The housing market has re-opened and whilst it’s still far too early to draw any sort of conclusion towards how things have fared since the government announced they were able to re-open their doors, there have been some short-term observations that we can probably address.
First and foremost, it’s that there’s been a flurry of activity so far, but that can most likely be put down to the fact that there was a lot of latent activity waiting to complete. It was reported widely that up to £12 billion worth of property deals were waiting to complete, and this would account for most of the early activity whilst estate agents clear inboxes and workloads as they return to work.
However, having said that there is a high likelihood that this busy period may sustain through the summer as stir crazy Brits seek to move property following a sustained period indoors.
There’s a fairly good chance that for a good chunk of people that had the idea on their mind beforehand, that now would be an opportune time to take the plunge and either find a new rental property, or sell up and find somewhere else.
That being said, that has to be taken in the context of a generational economic shock and widespread anxiety about jobs and incomes. As with any time of upheaval it’s quite hard to predict just how that will bare out over a longer period.
So, based on the available evidence, what do we think we’re likely to see in the property market for the rest of the year? This again has to be tempered against a volatile outlook, but the chances are that the activity that’s raring to go will likely happen quickly before a lull, before more cautious operators finally make their minds up later in the year.
What does that mean for buyers, sellers and renters? Well, ultimately it means act early.
In this early stage there will be an awful lot of activity, so you may find that you would reasonably have expected more time and less interest whilst looking through your available properties before the pandemic, you’re now likely to find that those who would have previously held back are called to action.
That may mean that the property you’ve had your eye on could see a sudden surge in interest driving the price up, which spells bad news. If you’re in the early stages of negotiations then it’s potentially advisable to get your skates on before prices rise.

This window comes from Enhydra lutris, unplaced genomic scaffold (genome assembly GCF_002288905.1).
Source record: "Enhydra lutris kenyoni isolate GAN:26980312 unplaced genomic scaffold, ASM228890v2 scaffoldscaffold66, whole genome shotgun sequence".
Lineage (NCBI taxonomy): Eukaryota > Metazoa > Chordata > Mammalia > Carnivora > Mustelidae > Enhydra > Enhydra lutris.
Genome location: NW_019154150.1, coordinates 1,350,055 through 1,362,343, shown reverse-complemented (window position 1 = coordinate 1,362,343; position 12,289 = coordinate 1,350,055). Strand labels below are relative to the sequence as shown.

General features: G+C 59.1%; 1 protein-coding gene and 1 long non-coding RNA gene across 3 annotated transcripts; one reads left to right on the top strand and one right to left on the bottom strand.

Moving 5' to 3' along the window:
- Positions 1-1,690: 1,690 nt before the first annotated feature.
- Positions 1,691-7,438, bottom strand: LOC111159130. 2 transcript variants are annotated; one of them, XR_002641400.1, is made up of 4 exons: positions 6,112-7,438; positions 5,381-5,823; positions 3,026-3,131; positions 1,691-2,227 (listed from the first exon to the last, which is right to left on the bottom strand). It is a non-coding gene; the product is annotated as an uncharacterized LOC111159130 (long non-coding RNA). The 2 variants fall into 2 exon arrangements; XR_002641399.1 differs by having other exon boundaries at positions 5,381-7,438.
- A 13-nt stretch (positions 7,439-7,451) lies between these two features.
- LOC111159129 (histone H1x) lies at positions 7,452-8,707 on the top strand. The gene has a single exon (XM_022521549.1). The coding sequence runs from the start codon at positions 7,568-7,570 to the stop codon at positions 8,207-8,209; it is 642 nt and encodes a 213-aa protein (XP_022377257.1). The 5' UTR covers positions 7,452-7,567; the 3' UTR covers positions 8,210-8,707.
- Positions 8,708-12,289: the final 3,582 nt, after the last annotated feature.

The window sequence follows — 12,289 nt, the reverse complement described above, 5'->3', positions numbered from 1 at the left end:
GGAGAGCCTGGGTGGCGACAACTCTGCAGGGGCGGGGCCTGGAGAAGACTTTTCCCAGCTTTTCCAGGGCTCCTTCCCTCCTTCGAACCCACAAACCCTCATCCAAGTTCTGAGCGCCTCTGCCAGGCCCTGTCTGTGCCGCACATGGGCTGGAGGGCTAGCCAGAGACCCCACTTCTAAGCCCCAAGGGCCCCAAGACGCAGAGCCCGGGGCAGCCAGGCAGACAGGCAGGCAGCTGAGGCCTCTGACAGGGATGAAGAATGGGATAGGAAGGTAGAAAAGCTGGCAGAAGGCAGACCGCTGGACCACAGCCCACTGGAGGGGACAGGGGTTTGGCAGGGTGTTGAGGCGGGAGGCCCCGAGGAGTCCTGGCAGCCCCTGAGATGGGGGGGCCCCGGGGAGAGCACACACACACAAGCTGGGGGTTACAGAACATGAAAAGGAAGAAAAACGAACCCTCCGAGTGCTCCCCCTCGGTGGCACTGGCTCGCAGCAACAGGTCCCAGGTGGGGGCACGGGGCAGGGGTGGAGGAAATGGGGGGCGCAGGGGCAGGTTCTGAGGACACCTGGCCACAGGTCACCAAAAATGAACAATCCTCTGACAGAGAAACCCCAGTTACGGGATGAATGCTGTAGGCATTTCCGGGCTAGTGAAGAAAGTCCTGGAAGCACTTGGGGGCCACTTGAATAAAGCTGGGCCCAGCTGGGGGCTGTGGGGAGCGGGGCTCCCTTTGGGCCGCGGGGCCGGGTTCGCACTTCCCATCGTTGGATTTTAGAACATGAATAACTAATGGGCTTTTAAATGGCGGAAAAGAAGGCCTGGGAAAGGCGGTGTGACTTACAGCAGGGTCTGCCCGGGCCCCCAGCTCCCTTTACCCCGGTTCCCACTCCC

Similarly, things may go the opposite way but it’s a risk regardless.
Just as itchy potential buyers may well descend on your prime property looking to get a piece of the action, subsequently driving demand and the price up, it’s also likely that they may be offered a sudden expanse of choice too.
This is likely to be highly area-dependant, but as we all know property sales and purchases often occur in chains, and those that may have previously considered it too early to take the plunge might suddenly see this new found freedom as the excuse to finally get on the market.
That being said, as is the advice for buyers, right now is probably the best time to either get on the market or advance further through negotiations whilst prices are stable and interest is similar to demand.
In this case, unfortunately, it’s likely there will always be a significant gulf between demand and supply, however, this is likely to be quite pronounced following lockdown.
The caveat that faces renters is that their fixed-term tenancy agreements usually only come to an end once a year, leaving them a very short window to negotiate and look around for alternatives before committing to another year at their current property.
It’s also true that 3 months of tenancies haven’t had a chance to expire and allow new customers into the market, meaning you’re now facing a potential three-fold increase in competition. If there’s an available property with your name on it then it’s highly advisable to get your name down quick because there’s likely a queue of people behind you.
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